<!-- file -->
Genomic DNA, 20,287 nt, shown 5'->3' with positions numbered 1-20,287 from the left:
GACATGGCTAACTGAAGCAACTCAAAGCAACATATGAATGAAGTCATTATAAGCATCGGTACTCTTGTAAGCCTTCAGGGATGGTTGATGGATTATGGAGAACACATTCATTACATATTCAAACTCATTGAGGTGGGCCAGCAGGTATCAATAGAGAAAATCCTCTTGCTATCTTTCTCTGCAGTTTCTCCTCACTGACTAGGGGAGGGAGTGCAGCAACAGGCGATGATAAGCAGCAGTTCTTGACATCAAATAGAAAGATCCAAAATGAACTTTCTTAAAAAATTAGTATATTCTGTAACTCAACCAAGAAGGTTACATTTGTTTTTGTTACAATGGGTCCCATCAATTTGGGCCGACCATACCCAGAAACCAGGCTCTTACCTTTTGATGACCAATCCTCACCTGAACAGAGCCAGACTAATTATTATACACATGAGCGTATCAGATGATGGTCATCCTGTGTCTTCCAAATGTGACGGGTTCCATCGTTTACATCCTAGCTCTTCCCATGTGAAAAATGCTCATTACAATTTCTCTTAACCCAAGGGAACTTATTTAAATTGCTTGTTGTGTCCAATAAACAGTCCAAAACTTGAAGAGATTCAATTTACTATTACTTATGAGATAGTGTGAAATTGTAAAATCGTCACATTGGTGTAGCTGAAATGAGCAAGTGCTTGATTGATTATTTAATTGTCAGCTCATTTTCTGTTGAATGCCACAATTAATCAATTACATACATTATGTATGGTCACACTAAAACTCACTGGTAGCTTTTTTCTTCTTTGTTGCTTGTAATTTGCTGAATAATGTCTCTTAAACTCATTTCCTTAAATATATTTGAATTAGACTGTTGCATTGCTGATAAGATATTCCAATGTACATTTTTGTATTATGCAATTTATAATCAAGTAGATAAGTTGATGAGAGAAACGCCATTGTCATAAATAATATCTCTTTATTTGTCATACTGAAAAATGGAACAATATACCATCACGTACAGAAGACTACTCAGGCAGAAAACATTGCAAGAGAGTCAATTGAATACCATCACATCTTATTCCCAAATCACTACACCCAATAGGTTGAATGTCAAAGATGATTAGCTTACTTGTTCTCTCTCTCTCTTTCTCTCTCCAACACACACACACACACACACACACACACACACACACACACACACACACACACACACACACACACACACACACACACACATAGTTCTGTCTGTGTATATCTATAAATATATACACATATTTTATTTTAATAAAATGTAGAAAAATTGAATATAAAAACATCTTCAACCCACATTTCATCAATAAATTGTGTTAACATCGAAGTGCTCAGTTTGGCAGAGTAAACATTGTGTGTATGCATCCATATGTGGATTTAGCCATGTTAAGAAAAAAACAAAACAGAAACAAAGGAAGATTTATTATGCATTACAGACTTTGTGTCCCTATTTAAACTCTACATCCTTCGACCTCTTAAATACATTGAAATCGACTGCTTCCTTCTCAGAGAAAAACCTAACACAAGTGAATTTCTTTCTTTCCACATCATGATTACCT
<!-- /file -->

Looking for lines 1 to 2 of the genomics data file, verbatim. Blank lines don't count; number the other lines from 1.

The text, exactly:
Genomic DNA, 20,287 nt, shown 5'->3' with positions numbered 1-20,287 from the left:
GACATGGCTAACTGAAGCAACTCAAAGCAACATATGAATGAAGTCATTATAAGCATCGGTACTCTTGTAAGCCTTCAGGGATGGTTGATGGATTATGGAGAACACATTCATTACATATTCAAACTCATTGAGGTGGGCCAGCAGGTATCAATAGAGAAAATCCTCTTGCTATCTTTCTCTGCAGTTTCTCCTCACTGACTAGGGGAGGGAGTGCAGCAACAGGCGATGATAAGCAGCAGTTCTTGACATCAAATAGAAAGATCCAAAATGAACTTTCTTAAAAAATTAGTATATTCTGTAACTCAACCAAGAAGGTTACATTTGTTTTTGTTACAATGGGTCCCATCAATTTGGGCCGACCATACCCAGAAACCAGGCTCTTACCTTTTGATGACCAATCCTCACCTGAACAGAGCCAGACTAATTATTATACACATGAGCGTATCAGATGATGGTCATCCTGTGTCTTCCAAATGTGACGGGTTCCATCGTTTACATCCTAGCTCTTCCCATGTGAAAAATGCTCATTACAATTTCTCTTAACCCAAGGGAACTTATTTAAATTGCTTGTTGTGTCCAATAAACAGTCCAAAACTTGAAGAGATTCAATTTACTATTACTTATGAGATAGTGTGAAATTGTAAAATCGTCACATTGGTGTAGCTGAAATGAGCAAGTGCTTGATTGATTATTTAATTGTCAGCTCATTTTCTGTTGAATGCCACAATTAATCAATTACATACATTATGTATGGTCACACTAAAACTCACTGGTAGCTTTTTTCTTCTTTGTTGCTTGTAATTTGCTGAATAATGTCTCTTAAACTCATTTCCTTAAATATATTTGAATTAGACTGTTGCATTGCTGATAAGATATTCCAATGTACATTTTTGTATTATGCAATTTATAATCAAGTAGATAAGTTGATGAGAGAAACGCCATTGTCATAAATAATATCTCTTTATTTGTCATACTGAAAAATGGAACAATATACCATCACGTACAGAAGACTACTCAGGCAGAAAACATTGCAAGAGAGTCAATTGAATACCATCACATCTTATTCCCAAATCACTACACCCAATAGGTTGAATGTCAAAGATGATTAGCTTACTTGTTCTCTCTCTCTCTTTCTCTCTCCAACACACACACACACACACACACACACACACACACACACACACACACACACACACACACACACACACACACACACACACATAGTTCTGTCTGTGTATATCTATAAATATATACACATATTTTATTTTAATAAAATGTAGAAAAATTGAATATAAAAACATCTTCAACCCACATTTCATCAATAAATTGTGTTAACATCGAAGTGCTCAGTTTGGCAGAGTAAACATTGTGTGTATGCATCCATATGTGGATTTAGCCATGTTAAGAAAAAAACAAAACAGAAACAAAGGAAGATTTATTATGCATTACAGACTTTGTGTCCCTATTTAAACTCTACATCCTTCGACCTCTTAAATACATTGAAATCGACTGCTTCCTTCTCAGAGAAAAACCTAACACAAGTGAATTTCTTTCTTTCCACATCATGATTACCT